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Xyantha Reborn

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I feel that way about old people at work - just remember - soon they will be retired or in this case dead. They literally MUST give way, eventually.

I feel this way about my Aussies - everywhere we go in performance sports people are captivated and are constantly asking who my breeder is. But in the show ring the standard for aussies is becoming gross - a big lab head and a stocky body. A dog who literally couldn't fulfill its purpose. And despite legistlation coming in abot docking tails AND the fact aussies are born with them in many cases, the show ring still calls for docked tails, and i get sideeye for showing them. Oh - and also aussies are NOT supposed to be overgroomed like shelties, but that is a new thing too.

Even in performance sports people get nasty. One of my dogs is reactive - we spent 4 yrs getting him to focus on me. On sunday this woman was literally tugging her dog overtop him, and i politely asked if she could shift over a few feet because he is reactive. She was all exasperated like "how far is far enough???" And i was like "well...as long as your dogs ass isn't almost touching my dog it should be fine". Idgit.

At least you had support to get into that world - no one is supporting me in it, and its full of old school, dumbass people who couldn't train a dog out of a wet paper bag, stringing their dogs up on leashes and yelling and jerking around...it's hard for me to even physically be near them or their untrained dogs!!!
 

loopytheone

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I feel that way about old people at work - just remember - soon they will be retired or in this case dead. They literally MUST give way, eventually.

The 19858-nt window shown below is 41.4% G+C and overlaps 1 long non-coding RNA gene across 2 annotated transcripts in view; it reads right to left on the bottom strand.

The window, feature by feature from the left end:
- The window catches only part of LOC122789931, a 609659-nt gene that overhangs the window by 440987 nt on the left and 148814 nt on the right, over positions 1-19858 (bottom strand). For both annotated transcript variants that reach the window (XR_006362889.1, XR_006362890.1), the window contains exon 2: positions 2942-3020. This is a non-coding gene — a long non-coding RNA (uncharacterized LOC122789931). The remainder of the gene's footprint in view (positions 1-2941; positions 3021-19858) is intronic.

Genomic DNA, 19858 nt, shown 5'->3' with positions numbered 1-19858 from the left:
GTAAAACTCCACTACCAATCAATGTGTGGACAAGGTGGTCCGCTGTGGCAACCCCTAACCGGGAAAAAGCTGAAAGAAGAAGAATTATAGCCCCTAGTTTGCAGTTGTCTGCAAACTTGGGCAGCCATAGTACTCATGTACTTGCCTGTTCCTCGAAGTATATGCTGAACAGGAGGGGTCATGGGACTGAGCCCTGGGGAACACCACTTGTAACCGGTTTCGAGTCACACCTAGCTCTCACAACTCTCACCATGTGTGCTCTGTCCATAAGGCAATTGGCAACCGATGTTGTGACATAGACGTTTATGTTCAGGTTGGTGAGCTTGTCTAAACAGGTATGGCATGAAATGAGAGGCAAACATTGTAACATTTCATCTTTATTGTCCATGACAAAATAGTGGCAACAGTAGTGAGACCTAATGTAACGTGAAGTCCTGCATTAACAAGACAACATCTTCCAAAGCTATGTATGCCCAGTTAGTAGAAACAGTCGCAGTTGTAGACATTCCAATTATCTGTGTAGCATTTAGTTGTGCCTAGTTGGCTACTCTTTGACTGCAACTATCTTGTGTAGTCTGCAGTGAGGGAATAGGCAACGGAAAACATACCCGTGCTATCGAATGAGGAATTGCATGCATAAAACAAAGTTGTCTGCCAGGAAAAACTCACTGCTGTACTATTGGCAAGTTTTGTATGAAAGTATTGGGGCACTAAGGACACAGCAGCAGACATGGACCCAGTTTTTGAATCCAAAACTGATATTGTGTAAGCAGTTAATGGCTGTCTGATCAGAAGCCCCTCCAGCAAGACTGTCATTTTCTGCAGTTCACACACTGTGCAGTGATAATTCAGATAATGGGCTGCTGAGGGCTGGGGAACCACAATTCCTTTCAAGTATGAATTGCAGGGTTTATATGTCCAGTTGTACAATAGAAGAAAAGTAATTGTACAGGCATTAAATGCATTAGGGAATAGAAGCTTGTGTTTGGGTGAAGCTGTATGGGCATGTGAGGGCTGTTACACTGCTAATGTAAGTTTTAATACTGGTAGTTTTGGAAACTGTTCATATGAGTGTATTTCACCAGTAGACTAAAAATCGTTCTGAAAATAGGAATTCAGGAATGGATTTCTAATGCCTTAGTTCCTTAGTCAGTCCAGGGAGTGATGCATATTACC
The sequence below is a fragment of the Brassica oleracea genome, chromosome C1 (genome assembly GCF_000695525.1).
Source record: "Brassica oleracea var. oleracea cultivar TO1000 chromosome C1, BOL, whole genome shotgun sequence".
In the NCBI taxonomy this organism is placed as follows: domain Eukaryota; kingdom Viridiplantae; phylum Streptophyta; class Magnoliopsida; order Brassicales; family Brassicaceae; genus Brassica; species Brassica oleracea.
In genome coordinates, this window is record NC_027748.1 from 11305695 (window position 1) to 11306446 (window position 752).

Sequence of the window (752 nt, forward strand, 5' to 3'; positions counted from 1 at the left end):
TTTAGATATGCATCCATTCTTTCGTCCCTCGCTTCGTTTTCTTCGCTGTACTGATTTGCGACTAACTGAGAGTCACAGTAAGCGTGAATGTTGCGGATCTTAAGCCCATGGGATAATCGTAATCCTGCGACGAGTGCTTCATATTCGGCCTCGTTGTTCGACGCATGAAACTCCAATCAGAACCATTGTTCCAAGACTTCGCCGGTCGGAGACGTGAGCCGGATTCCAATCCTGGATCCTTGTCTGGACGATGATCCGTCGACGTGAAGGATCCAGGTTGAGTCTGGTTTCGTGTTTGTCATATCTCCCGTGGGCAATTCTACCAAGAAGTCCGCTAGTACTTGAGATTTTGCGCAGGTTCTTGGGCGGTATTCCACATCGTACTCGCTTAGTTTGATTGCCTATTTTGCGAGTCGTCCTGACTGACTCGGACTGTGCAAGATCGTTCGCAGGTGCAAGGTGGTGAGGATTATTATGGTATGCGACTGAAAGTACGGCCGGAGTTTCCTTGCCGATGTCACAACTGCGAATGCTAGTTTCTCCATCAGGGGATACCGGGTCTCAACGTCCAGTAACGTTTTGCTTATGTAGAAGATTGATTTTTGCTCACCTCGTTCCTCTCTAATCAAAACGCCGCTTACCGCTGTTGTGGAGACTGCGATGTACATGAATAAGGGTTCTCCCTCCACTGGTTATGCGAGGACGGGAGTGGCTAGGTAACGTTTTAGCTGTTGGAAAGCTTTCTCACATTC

I feel this way about my Aussies - everywhere we go in performance sports people are captivated and are constantly asking who my breeder is. But in the show ring the standard for aussies is becoming gross - a big lab head and a stocky body. A dog who literally couldn't fulfill its purpose. And despite legistlation coming in abot docking tails AND the fact aussies are born with them in many cases, the show ring still calls for docked tails, and i get sideeye for showing them. Oh - and also aussies are NOT supposed to be overgroomed like shelties, but that is a new thing too.

Even in performance sports people get nasty. One of my dogs is reactive - we spent 4 yrs getting him to focus on me. On sunday this woman was literally tugging her dog overtop him, and i politely asked if she could shift over a few feet because he is reactive. She was all exasperated like "how far is far enough???" And i was like "well...as long as your dogs ass isn't almost touching my dog it should be fine". Idgit.

At least you had support to get into that world - no one is supporting me in it, and its full of old school, dumbass people who couldn't train a dog out of a wet paper bag, stringing their dogs up on leashes and yelling and jerking around...it's hard for me to even physically be near them or their untrained dogs!!!
I thought you might empathise, Xy!

Over here it is illegal to dock dogs tails (or cut ears, for that matter) and I don't understand why it isn't illegal everywhere else.

Hah, no, I didn't have support to get into that world. It was me that dragged my family headlong into it. People still don't speak to me, they speak to my mum or my sister and act like I don't exist.

The thing that set me off was about training, actually. We were talking about ramps in shows and my sister commented that it is very bad practise to physically lean/loom over a dog. Cue the 'but x does it and he's shown dogs for 4,000 years!!1!' comments. My sister pointed out that most judges in a show ring don't know the first thing about dog behaviour/body language (and gave the example of our first bitch, who stopped showing for 7 years because of a dumb ass judge). And the show people got really offended, saying my sister has some gall and these people have owned dogs for 14 million years so obviously they know dog behaviour.... because of course, all dog owners know dog behaviour, which is why you never, ever have problem dogs. :rolleyes: And why show dogs are always so calm and well behaved! :rolleyes: